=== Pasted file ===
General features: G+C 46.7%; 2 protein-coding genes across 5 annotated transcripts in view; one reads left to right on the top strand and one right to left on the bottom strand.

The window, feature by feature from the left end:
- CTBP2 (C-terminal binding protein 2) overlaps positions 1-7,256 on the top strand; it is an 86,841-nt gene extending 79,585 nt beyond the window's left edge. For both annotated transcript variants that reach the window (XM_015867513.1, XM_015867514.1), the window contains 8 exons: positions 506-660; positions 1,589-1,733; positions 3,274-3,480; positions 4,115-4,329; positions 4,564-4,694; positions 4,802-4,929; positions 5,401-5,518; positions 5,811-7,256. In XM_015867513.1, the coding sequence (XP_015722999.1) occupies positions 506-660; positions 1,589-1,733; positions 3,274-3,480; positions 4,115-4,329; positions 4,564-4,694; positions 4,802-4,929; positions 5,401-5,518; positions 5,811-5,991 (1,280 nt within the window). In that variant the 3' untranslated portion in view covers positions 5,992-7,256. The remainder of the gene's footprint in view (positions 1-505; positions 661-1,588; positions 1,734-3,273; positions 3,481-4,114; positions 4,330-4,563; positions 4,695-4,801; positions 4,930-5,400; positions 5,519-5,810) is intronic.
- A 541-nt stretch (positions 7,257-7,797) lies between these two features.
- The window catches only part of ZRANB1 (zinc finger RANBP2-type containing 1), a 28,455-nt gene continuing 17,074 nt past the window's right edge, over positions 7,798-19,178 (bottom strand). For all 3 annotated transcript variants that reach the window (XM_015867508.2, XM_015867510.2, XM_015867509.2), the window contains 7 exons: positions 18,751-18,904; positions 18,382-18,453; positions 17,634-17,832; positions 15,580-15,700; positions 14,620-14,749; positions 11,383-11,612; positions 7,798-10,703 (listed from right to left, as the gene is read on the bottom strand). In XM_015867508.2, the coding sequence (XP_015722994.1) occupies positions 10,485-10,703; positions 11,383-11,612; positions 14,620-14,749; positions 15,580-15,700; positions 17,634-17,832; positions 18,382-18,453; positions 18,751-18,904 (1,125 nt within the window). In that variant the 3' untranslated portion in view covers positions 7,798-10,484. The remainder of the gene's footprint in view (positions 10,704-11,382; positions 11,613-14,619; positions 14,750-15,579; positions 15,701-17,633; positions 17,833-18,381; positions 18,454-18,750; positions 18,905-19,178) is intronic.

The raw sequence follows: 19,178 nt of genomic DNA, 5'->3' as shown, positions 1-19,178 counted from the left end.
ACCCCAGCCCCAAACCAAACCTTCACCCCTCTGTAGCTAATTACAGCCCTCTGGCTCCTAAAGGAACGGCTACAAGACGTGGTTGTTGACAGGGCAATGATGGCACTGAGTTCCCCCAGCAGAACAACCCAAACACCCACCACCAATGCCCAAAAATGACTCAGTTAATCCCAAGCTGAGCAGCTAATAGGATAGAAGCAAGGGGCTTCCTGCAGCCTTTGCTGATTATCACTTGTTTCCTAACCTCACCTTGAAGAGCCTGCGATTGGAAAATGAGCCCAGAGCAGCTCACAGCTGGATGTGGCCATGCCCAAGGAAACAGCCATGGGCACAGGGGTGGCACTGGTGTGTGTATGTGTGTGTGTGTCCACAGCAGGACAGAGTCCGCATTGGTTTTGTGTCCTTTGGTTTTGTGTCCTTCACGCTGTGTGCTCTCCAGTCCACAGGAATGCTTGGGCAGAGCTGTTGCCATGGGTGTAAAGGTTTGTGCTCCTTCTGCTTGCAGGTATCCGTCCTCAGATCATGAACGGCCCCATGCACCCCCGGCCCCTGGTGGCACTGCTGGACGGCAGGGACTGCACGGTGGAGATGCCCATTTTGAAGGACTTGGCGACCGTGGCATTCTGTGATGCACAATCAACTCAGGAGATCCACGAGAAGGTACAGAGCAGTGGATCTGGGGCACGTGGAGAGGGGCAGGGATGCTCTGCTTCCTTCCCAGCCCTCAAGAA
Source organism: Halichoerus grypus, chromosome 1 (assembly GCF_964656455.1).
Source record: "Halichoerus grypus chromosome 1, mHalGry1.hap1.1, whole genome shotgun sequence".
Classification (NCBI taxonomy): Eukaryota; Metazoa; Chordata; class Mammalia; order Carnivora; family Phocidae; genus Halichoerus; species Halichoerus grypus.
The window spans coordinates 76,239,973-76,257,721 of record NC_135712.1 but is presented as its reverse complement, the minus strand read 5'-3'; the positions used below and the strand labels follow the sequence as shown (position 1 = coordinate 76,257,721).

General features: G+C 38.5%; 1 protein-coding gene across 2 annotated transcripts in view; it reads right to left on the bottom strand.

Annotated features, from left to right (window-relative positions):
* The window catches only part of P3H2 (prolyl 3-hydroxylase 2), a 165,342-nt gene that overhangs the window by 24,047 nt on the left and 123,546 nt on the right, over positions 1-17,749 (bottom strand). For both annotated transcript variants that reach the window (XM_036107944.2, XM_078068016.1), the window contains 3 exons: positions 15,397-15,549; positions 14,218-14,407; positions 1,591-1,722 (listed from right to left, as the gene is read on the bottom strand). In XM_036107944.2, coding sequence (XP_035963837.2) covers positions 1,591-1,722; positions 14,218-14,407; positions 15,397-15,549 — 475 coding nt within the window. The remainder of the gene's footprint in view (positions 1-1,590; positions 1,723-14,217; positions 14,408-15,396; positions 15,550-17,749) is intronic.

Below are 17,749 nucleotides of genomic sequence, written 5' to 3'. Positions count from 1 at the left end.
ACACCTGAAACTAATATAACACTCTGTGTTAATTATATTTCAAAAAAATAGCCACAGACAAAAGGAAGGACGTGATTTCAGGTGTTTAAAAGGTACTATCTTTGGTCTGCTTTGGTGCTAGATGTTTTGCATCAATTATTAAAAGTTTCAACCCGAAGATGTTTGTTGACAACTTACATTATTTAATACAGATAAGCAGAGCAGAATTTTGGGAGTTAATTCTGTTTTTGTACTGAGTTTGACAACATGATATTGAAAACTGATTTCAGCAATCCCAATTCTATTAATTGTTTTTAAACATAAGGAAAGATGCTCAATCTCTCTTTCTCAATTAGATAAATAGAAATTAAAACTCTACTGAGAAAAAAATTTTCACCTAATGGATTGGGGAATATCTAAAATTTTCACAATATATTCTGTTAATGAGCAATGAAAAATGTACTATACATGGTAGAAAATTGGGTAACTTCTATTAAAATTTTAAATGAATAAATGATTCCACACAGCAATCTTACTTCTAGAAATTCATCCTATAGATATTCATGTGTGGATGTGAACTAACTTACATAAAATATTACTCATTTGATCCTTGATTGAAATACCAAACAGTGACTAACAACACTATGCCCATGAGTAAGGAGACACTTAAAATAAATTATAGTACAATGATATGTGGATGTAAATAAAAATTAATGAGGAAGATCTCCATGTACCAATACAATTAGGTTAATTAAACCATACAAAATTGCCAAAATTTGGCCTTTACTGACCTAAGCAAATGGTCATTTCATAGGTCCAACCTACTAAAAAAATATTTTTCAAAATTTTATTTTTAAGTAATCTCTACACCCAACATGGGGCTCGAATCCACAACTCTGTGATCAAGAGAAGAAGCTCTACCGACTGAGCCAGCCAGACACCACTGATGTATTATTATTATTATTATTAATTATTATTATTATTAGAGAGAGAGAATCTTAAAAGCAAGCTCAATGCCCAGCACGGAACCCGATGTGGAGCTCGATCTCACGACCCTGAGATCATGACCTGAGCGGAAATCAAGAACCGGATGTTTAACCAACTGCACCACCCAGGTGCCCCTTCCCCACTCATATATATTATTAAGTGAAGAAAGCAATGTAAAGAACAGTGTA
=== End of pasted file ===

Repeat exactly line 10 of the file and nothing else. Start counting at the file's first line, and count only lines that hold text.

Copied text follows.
Classification (NCBI taxonomy): Eukaryota; Metazoa; Chordata; class Mammalia; order Carnivora; family Phocidae; genus Halichoerus; species Halichoerus grypus.